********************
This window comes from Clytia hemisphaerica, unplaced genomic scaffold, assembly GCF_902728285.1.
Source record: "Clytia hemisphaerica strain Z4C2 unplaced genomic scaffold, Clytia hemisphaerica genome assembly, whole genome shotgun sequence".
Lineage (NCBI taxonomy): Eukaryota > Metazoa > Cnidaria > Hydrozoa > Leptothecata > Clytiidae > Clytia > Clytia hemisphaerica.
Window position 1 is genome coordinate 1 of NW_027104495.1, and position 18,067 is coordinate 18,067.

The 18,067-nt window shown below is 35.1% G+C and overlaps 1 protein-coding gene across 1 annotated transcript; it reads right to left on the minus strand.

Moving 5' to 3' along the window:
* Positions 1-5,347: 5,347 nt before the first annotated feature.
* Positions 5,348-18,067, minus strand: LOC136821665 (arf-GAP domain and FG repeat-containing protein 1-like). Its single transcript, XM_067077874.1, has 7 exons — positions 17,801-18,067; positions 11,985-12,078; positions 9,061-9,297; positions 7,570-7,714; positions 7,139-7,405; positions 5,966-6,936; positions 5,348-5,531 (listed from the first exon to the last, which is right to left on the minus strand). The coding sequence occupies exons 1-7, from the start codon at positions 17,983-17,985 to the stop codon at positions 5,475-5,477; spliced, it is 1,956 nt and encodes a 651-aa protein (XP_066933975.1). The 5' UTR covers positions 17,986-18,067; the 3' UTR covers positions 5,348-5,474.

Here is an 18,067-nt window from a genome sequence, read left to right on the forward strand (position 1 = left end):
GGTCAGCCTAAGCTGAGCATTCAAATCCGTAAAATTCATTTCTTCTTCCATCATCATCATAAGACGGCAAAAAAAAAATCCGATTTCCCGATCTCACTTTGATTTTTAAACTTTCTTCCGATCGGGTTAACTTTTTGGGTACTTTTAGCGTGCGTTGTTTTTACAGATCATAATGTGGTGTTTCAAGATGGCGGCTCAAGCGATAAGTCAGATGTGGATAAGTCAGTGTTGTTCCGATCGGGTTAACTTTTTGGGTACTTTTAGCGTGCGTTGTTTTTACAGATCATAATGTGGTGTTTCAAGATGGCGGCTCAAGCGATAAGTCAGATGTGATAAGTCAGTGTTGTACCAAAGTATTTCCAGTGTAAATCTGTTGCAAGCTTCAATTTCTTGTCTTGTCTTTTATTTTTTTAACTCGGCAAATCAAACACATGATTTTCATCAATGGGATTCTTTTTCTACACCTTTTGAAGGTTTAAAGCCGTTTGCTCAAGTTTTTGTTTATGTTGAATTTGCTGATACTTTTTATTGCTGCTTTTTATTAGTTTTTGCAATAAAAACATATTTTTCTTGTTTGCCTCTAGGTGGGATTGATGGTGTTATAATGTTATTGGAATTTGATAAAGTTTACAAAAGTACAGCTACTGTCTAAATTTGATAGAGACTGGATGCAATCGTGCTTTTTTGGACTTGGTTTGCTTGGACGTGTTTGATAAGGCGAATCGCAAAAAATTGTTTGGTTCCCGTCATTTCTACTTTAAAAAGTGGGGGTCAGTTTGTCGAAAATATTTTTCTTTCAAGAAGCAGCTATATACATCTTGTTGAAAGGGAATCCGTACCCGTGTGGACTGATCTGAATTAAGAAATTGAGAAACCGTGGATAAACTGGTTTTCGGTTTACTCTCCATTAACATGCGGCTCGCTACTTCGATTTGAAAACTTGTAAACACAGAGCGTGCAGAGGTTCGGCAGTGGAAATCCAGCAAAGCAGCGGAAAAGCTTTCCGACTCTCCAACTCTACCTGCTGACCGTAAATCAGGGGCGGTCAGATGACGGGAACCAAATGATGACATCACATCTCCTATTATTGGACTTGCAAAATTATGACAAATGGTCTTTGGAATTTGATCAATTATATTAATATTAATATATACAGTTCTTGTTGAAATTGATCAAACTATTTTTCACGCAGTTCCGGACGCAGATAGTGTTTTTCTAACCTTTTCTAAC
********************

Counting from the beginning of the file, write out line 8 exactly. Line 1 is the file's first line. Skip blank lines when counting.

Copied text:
* Positions 5,348-18,067, minus strand: LOC136821665 (arf-GAP domain and FG repeat-containing protein 1-like). Its single transcript, XM_067077874.1, has 7 exons — positions 17,801-18,067; positions 11,985-12,078; positions 9,061-9,297; positions 7,570-7,714; positions 7,139-7,405; positions 5,966-6,936; positions 5,348-5,531 (listed from the first exon to the last, which is right to left on the minus strand). The coding sequence occupies exons 1-7, from the start codon at positions 17,983-17,985 to the stop codon at positions 5,475-5,477; spliced, it is 1,956 nt and encodes a 651-aa protein (XP_066933975.1). The 5' UTR covers positions 17,986-18,067; the 3' UTR covers positions 5,348-5,474.